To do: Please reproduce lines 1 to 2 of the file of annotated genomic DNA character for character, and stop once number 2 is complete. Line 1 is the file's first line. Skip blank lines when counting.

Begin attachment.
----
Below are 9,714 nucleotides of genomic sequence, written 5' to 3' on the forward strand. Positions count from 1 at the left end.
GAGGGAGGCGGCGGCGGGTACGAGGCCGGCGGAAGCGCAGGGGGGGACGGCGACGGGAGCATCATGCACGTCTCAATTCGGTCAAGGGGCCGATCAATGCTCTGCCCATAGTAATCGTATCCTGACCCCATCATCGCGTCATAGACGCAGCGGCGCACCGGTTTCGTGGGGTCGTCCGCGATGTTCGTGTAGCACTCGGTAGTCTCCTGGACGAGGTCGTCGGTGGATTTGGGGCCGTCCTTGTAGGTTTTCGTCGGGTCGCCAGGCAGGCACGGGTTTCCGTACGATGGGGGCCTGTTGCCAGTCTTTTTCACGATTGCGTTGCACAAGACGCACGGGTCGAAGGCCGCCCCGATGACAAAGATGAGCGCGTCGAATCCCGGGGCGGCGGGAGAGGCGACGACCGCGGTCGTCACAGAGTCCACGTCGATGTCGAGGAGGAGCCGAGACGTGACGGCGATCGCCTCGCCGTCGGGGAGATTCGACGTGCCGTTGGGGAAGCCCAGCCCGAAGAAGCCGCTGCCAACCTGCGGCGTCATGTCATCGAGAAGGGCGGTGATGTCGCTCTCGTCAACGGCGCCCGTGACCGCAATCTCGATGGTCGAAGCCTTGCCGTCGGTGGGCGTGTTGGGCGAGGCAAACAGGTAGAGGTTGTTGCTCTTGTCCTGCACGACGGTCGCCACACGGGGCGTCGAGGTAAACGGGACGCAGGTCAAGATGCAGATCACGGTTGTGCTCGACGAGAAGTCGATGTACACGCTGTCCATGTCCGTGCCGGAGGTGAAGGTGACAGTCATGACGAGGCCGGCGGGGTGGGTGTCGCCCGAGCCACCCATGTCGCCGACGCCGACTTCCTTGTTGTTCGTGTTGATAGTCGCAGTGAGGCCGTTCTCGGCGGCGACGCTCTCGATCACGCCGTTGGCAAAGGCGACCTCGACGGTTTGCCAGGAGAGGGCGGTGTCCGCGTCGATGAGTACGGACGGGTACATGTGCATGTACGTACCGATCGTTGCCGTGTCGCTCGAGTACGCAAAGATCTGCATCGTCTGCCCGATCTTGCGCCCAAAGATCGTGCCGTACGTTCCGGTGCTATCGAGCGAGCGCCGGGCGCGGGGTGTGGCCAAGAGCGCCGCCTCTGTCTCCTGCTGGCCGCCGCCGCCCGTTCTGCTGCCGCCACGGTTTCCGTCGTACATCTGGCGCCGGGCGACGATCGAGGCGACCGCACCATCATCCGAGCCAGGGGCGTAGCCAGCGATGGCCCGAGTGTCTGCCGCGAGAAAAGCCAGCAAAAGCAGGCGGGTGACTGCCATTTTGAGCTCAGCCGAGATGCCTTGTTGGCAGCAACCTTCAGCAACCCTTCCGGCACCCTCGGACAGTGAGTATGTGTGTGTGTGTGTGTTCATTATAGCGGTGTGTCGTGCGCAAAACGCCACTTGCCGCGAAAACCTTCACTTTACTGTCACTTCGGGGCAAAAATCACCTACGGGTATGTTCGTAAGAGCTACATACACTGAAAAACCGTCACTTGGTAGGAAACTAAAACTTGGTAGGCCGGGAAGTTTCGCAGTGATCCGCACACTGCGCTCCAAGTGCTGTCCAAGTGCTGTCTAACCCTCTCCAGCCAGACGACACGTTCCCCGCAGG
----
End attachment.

Below are 9,714 nucleotides of genomic sequence, written 5' to 3' on the forward strand. Positions count from 1 at the left end.
GAGGGAGGCGGCGGCGGGTACGAGGCCGGCGGAAGCGCAGGGGGGGACGGCGACGGGAGCATCATGCACGTCTCAATTCGGTCAAGGGGCCGATCAATGCTCTGCCCATAGTAATCGTATCCTGACCCCATCATCGCGTCATAGACGCAGCGGCGCACCGGTTTCGTGGGGTCGTCCGCGATGTTCGTGTAGCACTCGGTAGTCTCCTGGACGAGGTCGTCGGTGGATTTGGGGCCGTCCTTGTAGGTTTTCGTCGGGTCGCCAGGCAGGCACGGGTTTCCGTACGATGGGGGCCTGTTGCCAGTCTTTTTCACGATTGCGTTGCACAAGACGCACGGGTCGAAGGCCGCCCCGATGACAAAGATGAGCGCGTCGAATCCCGGGGCGGCGGGAGAGGCGACGACCGCGGTCGTCACAGAGTCCACGTCGATGTCGAGGAGGAGCCGAGACGTGACGGCGATCGCCTCGCCGTCGGGGAGATTCGACGTGCCGTTGGGGAAGCCCAGCCCGAAGAAGCCGCTGCCAACCTGCGGCGTCATGTCATCGAGAAGGGCGGTGATGTCGCTCTCGTCAACGGCGCCCGTGACCGCAATCTCGATGGTCGAAGCCTTGCCGTCGGTGGGCGTGTTGGGCGAGGCAAACAGGTAGAGGTTGTTGCTCTTGTCCTGCACGACGGTCGCCACACGGGGCGTCGAGGTAAACGGGACGCAGGTCAAGATGCAGATCACGGTTGTGCTCGACGAGAAGTCGATGTACACGCTGTCCATGTCCGTGCCGGAGGTGAAGGTGACAGTCATGACGAGGCCGGCGGGGTGGGTGTCGCCCGAGCCACCCATGTCGCCGACGCCGACTTCCTTGTTGTTCGTGTTGATAGTCGCAGTGAGGCCGTTCTCGGCGGCGACGCTCTCGATCACGCCGTTGGCAAAGGCGACCTCGACGGTTTGCCAGGAGAGGGCGGTGTCCGCGTCGATGAGTACGGACGGGTACATGTGCATGTACGTACCGATCGTTGCCGTGTCGCTCGAGTACGCAAAGATCTGCATCGTCTGCCCGATCTTGCGCCCAAAGATCGTGCCGTACGTTCCGGTGCTATCGAGCGAGCGCCGGGCGCGGGGTGTGGCCAAGAGCGCCGCCTCTGTCTCCTGCTGGCCGCCGCCGCCCGTTCTGCTGCCGCCACGGTTTCCGTCGTACATCTGGCGCCGGGCGACGATCGAGGCGACCGCACCATCATCCGAGCCAGGGGCGTAGCCAGCGATGGCCCGAGTGTCTGCCGCGAGAAAAGCCAGCAAAAGCAGGCGGGTGACTGCCATTTTGAGCTCAGCCGAGATGCCTTGTTGGCAGCAACCTTCAGCAACCCTTCCGGCACCCTCGGACAGTGAGTATGTGTGTGTGTGTGTGTTCATTATAGCGGTGTGTCGTGCGCAAAACGCCACTTGCCGCGAAAACCTTCACTTTACTGTCACTTCGGGGCAAAAATCACCTACGGGTATGTTCGTAAGAGCTACATACACTGAAAAACCGTCACTTGGTAGGAAACTAAAACTTGGTAGGCCGGGAAGTTTCGCAGTGATCCGCACACTGCGCTCCAAGTGCTGTCCAAGTGCTGTCTAACCCTCTCCAGCCAGACGACACGTTCCCCGCAGG